I hear a lot of calls to “put the nation on a war footing” to battle COVID-19. There’s a lot to unpack in a statement like that. Going on a “war footing” has implications beyond what people seem to think it means.
A few nights ago I heard one of the endless number of network talking heads claim that during World War II, Ford Motor Company was making a new 4-engine bomber every 63 minutes. That statement is absolutely true… but only if you’re looking at a range of dates from 1944 or ’45.
The B-24 Liberators built by Ford would darken the skies over Europe and the Pacific by the end of the war… but when America entered the war in 1941, exactly none of those planes had been built. Ford didn’t start building the plant (Willow Run) to build those bombers until about 1940. The plant wasn’t finished until 1942. In ’42 and ’43 production suffered from a combination of issues ranging from supply shortages, product quality, labor/management disputes, and the sheer learning curve of translating automobile production into building aircraft. What worked for building cars didn’t always translate directly into building airplanes.
Because of these challenges, Ford didn’t meet their legendary “bomber an hour” goal until 1944 – three years after America went to war and four years after they began construction on Willow Run, and only a year before the war ended.
All I’m saying is try to bear reality in mind when you hear someone say “just tell a company to ‘start making’ Product X,” whatever the product happens to be. It took Ford two years to get there even when they had the plant and equipment in place. There’s a lead time from demand signal to production. Companies that build respirators likely aren’t sitting on a lot of spare plant capacity “just in case” a once-in-a-century pandemic breaks out. New plant and new producers can be brought online, but it takes time and a massive infusion of capital… and the faster you want it, the more it’s going to cost. There’s no way around it.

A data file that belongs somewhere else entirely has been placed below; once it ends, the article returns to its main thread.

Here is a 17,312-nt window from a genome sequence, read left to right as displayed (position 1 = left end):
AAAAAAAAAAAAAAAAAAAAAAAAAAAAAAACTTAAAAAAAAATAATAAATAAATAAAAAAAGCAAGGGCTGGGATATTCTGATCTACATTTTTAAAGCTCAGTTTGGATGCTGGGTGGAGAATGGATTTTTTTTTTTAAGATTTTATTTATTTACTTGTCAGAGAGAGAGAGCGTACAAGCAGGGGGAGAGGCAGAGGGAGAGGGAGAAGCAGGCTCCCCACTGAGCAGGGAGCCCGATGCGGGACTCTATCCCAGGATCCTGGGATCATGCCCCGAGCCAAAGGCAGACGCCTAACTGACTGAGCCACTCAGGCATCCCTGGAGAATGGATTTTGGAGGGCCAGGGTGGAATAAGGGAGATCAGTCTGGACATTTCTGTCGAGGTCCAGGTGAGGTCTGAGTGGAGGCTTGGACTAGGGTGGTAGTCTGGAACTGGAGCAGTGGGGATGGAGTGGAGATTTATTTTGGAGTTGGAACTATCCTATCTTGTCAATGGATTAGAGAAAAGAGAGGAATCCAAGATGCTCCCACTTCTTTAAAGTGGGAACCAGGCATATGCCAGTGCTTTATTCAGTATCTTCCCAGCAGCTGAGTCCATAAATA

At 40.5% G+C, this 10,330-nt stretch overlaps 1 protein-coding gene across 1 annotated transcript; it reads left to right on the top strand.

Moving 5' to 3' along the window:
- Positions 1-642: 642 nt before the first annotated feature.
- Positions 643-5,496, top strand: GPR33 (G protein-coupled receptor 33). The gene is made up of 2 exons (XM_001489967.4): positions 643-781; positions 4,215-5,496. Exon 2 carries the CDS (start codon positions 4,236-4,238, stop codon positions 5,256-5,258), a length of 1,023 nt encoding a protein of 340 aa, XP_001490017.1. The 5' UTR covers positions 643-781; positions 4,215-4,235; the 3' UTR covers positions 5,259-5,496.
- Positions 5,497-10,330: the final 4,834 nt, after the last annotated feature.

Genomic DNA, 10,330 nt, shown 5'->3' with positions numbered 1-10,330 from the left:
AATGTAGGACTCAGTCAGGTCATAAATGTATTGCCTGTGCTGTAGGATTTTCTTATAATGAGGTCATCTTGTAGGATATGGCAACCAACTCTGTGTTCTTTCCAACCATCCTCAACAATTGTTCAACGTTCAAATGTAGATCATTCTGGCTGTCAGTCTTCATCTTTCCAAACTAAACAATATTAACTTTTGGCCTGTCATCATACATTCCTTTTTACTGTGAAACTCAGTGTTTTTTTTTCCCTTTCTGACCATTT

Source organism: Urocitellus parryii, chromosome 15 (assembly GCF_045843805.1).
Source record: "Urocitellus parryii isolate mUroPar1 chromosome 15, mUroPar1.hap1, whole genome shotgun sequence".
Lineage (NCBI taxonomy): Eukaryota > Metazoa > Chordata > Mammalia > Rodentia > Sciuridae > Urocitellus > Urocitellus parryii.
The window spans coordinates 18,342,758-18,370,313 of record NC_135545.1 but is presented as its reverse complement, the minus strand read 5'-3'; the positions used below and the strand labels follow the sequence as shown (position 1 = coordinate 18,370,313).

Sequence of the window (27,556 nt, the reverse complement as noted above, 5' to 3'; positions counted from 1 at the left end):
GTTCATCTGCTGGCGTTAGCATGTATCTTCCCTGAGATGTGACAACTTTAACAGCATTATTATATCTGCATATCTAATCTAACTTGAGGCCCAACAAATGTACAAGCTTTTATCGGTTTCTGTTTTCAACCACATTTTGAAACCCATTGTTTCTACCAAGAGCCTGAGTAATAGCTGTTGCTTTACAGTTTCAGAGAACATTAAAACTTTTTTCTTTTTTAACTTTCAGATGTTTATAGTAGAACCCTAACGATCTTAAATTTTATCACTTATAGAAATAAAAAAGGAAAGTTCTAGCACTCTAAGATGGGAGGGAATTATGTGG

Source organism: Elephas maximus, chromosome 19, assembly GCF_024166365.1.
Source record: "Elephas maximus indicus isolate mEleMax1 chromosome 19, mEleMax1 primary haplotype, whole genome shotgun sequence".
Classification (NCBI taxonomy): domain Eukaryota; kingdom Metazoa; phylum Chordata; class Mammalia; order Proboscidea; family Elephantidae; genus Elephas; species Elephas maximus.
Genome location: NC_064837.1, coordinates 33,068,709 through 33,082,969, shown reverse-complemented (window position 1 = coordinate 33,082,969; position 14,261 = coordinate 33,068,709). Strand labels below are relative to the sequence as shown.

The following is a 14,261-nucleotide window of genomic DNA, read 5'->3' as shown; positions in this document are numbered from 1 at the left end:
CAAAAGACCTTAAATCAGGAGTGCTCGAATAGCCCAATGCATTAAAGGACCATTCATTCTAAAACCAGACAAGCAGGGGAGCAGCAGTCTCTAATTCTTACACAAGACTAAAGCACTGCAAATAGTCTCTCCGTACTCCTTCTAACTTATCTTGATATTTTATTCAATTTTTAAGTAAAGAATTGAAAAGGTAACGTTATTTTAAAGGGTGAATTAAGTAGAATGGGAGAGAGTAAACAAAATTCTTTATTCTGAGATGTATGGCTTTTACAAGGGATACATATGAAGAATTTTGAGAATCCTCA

If you’re saying you want the US economy to focus on kitting out the supplies and equipment needed to respond to COVID-19 to the exclusion of almost all other consumer goods, we can do that. We’ve done it before… but putting us collectively on a “war footing” has long lasting consequences and second or third order effects that absolutely no one has even started to consider.
My mom spent a few years as head of the night fabrication part of the factory that made the f4u corsairs (in her early twenties- all the men were drafted). Yes, early production was painfully slow. Even by the 1970s my folks were concerned that we no longer had the industrial base to manufacture weapons if needed, and emphasized that it took approx two years to get production up to where it needed to be (thanks to the Soviet Union and Great Britain for helping to buy the time needed)
I like to think a situation like this would be an eye opener with regard to how much “stuff” we can’t (or no longer) manufacture domestically, but I assume that ten minutes after this is over, we’ll go back to wanting everything at rock bottom prices from the nearest big box store.